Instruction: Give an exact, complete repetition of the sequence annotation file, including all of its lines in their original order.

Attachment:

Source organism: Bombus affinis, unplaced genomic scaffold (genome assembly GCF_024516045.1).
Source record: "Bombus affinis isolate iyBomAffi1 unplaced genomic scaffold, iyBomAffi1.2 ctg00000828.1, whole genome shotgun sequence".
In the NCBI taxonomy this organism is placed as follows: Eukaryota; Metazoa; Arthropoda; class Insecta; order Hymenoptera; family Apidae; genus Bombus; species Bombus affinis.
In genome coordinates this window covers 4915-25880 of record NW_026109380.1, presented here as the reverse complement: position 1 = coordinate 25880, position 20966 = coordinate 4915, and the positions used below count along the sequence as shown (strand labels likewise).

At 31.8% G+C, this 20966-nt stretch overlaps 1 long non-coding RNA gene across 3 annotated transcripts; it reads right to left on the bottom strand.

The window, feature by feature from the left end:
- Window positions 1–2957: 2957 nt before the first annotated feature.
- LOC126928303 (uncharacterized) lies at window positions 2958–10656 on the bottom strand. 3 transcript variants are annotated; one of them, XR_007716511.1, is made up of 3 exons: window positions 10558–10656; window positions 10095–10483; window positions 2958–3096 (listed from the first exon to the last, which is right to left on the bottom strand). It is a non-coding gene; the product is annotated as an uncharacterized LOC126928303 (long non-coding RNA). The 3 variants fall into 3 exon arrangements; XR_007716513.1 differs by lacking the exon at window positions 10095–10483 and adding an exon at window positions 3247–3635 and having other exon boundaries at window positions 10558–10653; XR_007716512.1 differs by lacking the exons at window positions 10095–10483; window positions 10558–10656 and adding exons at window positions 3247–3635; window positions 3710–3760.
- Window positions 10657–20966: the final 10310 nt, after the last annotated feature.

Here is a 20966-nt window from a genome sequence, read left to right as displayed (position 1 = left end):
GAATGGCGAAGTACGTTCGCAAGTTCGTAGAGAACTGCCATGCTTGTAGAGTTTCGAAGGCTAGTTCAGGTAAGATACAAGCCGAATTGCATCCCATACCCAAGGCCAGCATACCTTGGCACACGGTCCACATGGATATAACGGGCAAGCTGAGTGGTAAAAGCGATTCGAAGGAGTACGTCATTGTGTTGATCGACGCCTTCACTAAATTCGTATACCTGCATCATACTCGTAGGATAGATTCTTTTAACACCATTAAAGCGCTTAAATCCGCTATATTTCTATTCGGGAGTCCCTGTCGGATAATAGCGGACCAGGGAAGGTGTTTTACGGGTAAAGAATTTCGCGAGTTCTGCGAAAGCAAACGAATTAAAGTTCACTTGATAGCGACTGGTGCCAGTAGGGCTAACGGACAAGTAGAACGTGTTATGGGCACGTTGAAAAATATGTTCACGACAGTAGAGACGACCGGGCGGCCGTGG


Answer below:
Source organism: Bombus affinis, unplaced genomic scaffold (genome assembly GCF_024516045.1).
Source record: "Bombus affinis isolate iyBomAffi1 unplaced genomic scaffold, iyBomAffi1.2 ctg00000828.1, whole genome shotgun sequence".
In the NCBI taxonomy this organism is placed as follows: Eukaryota; Metazoa; Arthropoda; class Insecta; order Hymenoptera; family Apidae; genus Bombus; species Bombus affinis.
In genome coordinates this window covers 4915-25880 of record NW_026109380.1, presented here as the reverse complement: position 1 = coordinate 25880, position 20966 = coordinate 4915, and the positions used below count along the sequence as shown (strand labels likewise).

At 31.8% G+C, this 20966-nt stretch overlaps 1 long non-coding RNA gene across 3 annotated transcripts; it reads right to left on the bottom strand.

The window, feature by feature from the left end:
- Window positions 1–2957: 2957 nt before the first annotated feature.
- LOC126928303 (uncharacterized) lies at window positions 2958–10656 on the bottom strand. 3 transcript variants are annotated; one of them, XR_007716511.1, is made up of 3 exons: window positions 10558–10656; window positions 10095–10483; window positions 2958–3096 (listed from the first exon to the last, which is right to left on the bottom strand). It is a non-coding gene; the product is annotated as an uncharacterized LOC126928303 (long non-coding RNA). The 3 variants fall into 3 exon arrangements; XR_007716513.1 differs by lacking the exon at window positions 10095–10483 and adding an exon at window positions 3247–3635 and having other exon boundaries at window positions 10558–10653; XR_007716512.1 differs by lacking the exons at window positions 10095–10483; window positions 10558–10656 and adding exons at window positions 3247–3635; window positions 3710–3760.
- Window positions 10657–20966: the final 10310 nt, after the last annotated feature.

Here is a 20966-nt window from a genome sequence, read left to right as displayed (position 1 = left end):
GAATGGCGAAGTACGTTCGCAAGTTCGTAGAGAACTGCCATGCTTGTAGAGTTTCGAAGGCTAGTTCAGGTAAGATACAAGCCGAATTGCATCCCATACCCAAGGCCAGCATACCTTGGCACACGGTCCACATGGATATAACGGGCAAGCTGAGTGGTAAAAGCGATTCGAAGGAGTACGTCATTGTGTTGATCGACGCCTTCACTAAATTCGTATACCTGCATCATACTCGTAGGATAGATTCTTTTAACACCATTAAAGCGCTTAAATCCGCTATATTTCTATTCGGGAGTCCCTGTCGGATAATAGCGGACCAGGGAAGGTGTTTTACGGGTAAAGAATTTCGCGAGTTCTGCGAAAGCAAACGAATTAAAGTTCACTTGATAGCGACTGGTGCCAGTAGGGCTAACGGACAAGTAGAACGTGTTATGGGCACGTTGAAAAATATGTTCACGACAGTAGAGACGACCGGGCGGCCGTGG